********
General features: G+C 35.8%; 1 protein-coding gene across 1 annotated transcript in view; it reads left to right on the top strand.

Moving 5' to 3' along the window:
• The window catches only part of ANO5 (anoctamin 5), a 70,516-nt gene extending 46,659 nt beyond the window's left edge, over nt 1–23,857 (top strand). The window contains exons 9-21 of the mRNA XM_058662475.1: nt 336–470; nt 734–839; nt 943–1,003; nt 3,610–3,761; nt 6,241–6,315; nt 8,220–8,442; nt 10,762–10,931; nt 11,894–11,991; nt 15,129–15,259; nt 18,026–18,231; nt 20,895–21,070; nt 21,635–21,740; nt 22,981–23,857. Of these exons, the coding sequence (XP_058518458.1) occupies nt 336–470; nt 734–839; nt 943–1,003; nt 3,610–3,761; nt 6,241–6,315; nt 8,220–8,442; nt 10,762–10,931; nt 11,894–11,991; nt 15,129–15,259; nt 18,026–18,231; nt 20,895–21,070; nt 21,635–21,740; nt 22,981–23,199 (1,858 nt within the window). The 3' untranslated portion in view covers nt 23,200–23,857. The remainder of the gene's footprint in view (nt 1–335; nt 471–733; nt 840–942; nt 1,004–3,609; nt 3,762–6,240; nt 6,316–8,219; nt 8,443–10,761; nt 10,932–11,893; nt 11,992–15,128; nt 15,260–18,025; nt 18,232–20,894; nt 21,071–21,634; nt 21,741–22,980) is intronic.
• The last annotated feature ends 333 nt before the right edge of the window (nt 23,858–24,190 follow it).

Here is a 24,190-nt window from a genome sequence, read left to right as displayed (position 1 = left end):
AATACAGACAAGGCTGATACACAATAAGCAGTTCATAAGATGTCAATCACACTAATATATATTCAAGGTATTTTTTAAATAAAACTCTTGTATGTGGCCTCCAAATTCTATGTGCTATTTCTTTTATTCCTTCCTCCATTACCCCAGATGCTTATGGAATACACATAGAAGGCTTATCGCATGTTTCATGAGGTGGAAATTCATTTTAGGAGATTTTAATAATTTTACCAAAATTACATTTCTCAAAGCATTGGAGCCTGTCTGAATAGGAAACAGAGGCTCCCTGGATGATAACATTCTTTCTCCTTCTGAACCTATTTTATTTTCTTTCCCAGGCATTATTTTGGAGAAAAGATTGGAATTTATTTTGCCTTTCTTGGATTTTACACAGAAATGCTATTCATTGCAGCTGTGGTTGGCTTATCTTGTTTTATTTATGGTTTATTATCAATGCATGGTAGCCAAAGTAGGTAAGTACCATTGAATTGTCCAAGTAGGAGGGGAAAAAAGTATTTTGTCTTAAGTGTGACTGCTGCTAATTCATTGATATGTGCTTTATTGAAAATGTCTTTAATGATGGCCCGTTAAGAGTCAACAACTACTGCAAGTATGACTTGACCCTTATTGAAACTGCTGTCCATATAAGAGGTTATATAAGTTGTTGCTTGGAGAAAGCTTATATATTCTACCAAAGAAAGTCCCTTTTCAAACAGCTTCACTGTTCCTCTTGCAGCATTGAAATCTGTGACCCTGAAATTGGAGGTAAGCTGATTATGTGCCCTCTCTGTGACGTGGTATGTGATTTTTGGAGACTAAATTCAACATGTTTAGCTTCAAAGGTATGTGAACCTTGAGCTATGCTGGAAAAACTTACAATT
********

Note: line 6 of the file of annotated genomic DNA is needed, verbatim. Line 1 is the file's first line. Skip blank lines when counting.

AATACAGACAAGGCTGATACACAATAAGCAGTTCATAAGATGTCAATCACACTAATATATATTCAAGGTATTTTTTAAATAAAACTCTTGTATGTGGCCTCCAAATTCTATGTGCTATTTCTTTTATTCCTTCCTCCATTACCCCAGATGCTTATGGAATACACATAGAAGGCTTATCGCATGTTTCATGAGGTGGAAATTCATTTTAGGAGATTTTAATAATTTTACCAAAATTACATTTCTCAAAGCATTGGAGCCTGTCTGAATAGGAAACAGAGGCTCCCTGGATGATAACATTCTTTCTCCTTCTGAACCTATTTTATTTTCTTTCCCAGGCATTATTTTGGAGAAAAGATTGGAATTTATTTTGCCTTTCTTGGATTTTACACAGAAATGCTATTCATTGCAGCTGTGGTTGGCTTATCTTGTTTTATTTATGGTTTATTATCAATGCATGGTAGCCAAAGTAGGTAAGTACCATTGAATTGTCCAAGTAGGAGGGGAAAAAAGTATTTTGTCTTAAGTGTGACTGCTGCTAATTCATTGATATGTGCTTTATTGAAAATGTCTTTAATGATGGCCCGTTAAGAGTCAACAACTACTGCAAGTATGACTTGACCCTTATTGAAACTGCTGTCCATATAAGAGGTTATATAAGTTGTTGCTTGGAGAAAGCTTATATATTCTACCAAAGAAAGTCCCTTTTCAAACAGCTTCACTGTTCCTCTTGCAGCATTGAAATCTGTGACCCTGAAATTGGAGGTAAGCTGATTATGTGCCCTCTCTGTGACGTGGTATGTGATTTTTGGAGACTAAATTCAACATGTTTAGCTTCAAAGGTATGTGAACCTTGAGCTATGCTGGAAAAACTTACAATT